We use independent arborists to check and assess trees for safety. When assessing trees, arborists consider the health of a tree, the strength of the tree's structure, and any other factors that may impact the tree's health.
A first inspection is typically a visual inspection made at ground level. An arborist will inspect the tree for visible defects, like cracks or rotten wood. Arborists will also consider the tree's structure, such as whether the tree is unbalanced due to limb loss. After this inspection, the arborist will typically make a recommendation regarding the tree's overall health, and whether any tree works are required to reduce public safety risks or improve the health of the tree.
Occasionally, arborists will identify further damage as works are completed on a tree. For example, the removal of a damaged limb may reveal previously unidentified rot in the tree's trunk, or the vantage point of a cherry picker may enable the arborist to see structural weaknesses not visible from the ground. In these instances, arborists will adjust the works they complete on the tree to account for this new information.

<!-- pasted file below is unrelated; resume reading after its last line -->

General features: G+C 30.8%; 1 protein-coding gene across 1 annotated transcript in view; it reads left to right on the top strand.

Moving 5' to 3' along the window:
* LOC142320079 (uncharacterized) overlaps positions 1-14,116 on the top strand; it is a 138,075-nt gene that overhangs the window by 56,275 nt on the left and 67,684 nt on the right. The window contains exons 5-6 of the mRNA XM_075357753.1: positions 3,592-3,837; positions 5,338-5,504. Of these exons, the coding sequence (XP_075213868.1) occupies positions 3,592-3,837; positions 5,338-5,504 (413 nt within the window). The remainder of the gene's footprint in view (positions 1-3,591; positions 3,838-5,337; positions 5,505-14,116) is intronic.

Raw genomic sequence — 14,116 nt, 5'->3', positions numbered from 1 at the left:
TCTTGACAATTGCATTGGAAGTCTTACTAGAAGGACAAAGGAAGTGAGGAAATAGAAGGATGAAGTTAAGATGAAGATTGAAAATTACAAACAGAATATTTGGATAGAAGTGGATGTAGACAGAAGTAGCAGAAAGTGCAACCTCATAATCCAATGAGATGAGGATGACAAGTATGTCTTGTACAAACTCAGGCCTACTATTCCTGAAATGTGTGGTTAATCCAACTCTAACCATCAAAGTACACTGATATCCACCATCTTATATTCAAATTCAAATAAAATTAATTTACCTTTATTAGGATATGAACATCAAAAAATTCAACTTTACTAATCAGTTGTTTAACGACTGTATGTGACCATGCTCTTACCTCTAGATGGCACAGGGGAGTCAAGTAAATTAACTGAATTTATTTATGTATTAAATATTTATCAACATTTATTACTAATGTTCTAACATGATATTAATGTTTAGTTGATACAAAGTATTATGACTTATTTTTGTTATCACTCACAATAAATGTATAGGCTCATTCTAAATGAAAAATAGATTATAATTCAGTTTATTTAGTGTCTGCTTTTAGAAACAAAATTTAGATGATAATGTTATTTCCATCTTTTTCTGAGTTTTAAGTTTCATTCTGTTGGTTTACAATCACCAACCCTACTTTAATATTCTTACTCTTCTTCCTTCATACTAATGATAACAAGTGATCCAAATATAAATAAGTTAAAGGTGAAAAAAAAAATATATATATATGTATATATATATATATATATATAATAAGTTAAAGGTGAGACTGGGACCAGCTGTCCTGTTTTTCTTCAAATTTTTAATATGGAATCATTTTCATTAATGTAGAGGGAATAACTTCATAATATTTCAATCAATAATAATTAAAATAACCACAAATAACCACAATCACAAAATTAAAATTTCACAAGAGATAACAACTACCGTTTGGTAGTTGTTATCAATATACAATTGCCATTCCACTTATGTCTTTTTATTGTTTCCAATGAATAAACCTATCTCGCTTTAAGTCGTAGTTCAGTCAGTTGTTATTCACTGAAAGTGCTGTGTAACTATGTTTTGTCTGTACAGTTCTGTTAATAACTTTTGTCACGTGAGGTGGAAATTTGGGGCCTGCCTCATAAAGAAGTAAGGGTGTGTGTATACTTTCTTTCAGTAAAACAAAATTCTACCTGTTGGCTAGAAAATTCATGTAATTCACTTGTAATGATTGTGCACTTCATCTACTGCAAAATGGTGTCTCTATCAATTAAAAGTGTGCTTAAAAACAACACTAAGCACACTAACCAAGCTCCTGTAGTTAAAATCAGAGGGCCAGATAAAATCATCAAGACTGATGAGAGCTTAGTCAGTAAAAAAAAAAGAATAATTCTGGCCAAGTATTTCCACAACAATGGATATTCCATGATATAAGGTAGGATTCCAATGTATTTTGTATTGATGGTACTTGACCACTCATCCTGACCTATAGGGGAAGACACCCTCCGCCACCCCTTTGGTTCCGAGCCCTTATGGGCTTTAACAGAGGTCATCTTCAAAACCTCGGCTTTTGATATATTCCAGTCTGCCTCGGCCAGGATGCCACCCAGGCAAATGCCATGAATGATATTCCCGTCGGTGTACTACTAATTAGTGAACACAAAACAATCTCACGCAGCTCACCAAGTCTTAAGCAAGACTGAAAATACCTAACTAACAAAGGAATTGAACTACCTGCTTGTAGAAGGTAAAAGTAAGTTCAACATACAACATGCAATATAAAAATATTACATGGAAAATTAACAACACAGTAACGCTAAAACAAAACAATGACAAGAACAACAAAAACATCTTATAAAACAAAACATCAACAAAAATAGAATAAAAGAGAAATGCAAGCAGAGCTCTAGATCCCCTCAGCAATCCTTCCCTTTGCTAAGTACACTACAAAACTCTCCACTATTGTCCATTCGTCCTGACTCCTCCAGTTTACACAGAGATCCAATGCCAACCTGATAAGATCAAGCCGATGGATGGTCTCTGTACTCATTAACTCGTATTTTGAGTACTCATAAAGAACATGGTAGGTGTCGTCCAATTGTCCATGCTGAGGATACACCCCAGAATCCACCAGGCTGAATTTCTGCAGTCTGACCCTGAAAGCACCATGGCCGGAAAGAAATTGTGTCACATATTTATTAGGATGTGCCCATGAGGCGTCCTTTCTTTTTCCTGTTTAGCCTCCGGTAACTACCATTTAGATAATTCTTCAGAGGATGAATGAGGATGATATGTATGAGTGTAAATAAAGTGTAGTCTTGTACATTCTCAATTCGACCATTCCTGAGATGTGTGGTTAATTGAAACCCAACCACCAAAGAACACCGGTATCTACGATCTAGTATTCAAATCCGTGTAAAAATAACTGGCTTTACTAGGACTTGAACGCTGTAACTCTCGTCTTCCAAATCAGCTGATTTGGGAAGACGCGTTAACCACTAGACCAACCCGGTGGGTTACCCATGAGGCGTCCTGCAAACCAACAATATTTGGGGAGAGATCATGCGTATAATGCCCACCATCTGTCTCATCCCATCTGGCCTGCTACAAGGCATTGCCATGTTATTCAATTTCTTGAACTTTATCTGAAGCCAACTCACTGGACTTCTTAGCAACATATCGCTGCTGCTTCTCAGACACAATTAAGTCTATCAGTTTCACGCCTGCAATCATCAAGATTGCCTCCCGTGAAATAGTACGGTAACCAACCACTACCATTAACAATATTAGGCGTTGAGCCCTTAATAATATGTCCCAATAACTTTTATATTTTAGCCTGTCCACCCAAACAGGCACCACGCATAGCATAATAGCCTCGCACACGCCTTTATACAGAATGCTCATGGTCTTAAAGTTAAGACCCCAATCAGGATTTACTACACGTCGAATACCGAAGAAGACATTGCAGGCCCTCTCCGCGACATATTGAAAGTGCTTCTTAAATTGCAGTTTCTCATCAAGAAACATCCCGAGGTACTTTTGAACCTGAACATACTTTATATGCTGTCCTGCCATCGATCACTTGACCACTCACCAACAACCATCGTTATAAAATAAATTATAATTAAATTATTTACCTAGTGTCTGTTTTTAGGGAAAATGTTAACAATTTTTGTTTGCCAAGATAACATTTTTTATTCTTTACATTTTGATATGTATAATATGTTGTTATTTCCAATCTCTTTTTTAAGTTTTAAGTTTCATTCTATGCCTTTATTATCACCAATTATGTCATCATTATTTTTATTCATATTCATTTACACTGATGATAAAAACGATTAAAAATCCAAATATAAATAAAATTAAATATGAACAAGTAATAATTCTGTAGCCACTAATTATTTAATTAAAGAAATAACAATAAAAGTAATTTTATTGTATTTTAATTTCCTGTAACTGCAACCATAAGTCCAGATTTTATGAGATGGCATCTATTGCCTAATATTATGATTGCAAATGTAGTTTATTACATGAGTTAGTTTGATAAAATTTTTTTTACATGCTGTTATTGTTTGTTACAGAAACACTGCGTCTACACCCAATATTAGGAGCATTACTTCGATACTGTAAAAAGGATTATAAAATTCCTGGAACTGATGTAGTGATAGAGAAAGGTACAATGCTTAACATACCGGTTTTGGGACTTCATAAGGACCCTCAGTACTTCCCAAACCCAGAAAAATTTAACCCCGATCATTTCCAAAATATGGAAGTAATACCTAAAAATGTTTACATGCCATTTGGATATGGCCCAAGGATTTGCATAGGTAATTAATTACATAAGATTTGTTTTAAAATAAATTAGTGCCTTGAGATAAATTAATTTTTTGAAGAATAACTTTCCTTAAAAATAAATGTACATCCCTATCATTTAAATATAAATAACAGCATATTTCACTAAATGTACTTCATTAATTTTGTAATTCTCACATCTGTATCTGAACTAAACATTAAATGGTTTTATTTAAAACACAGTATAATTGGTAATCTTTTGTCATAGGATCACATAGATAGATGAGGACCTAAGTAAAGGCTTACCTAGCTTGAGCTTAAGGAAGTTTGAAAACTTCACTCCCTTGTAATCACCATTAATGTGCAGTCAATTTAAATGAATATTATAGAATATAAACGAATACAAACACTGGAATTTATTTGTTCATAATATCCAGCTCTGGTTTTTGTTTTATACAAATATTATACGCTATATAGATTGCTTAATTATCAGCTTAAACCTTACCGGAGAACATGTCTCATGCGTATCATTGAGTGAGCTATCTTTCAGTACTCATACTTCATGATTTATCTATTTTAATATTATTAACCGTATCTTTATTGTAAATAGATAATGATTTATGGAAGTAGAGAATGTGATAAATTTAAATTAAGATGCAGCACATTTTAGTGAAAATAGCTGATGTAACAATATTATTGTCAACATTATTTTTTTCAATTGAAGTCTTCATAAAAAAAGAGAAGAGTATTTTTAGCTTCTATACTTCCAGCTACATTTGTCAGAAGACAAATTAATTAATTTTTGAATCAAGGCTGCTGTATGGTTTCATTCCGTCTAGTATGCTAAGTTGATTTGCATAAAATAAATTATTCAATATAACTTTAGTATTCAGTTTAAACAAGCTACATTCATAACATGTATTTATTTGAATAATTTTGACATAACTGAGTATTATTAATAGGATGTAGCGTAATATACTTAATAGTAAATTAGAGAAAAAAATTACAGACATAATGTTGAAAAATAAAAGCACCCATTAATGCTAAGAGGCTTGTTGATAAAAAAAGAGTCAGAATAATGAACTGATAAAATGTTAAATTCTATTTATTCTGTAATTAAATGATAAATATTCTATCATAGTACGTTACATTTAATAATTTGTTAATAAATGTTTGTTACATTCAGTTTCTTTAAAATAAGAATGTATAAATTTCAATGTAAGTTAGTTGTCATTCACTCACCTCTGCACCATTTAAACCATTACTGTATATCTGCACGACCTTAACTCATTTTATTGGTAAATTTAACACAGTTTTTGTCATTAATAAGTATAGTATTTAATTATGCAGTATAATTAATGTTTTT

As trees are living structures, assessments of their health may also change over time. A healthy tree may rapidly deteriorate due to age or disease and require works sooner than initially identified.
You can click here(PDF, 2MB) to view an initial arborist's report for Victoria Park, taken in January 2022. While arborist's reports are dynamic and change as new information comes to light, this report will help you understand how an initial assessment considers the health of trees before works begin.
In all – trees are living structures that age, sicken and unfortunately die, and assessing a tree's health is a dynamic and changing practice. Our arborists only ever undertake tree works where necessary for a tree's health or safety, and an effective arboricultural program keeps our trees as healthy and safe as possible.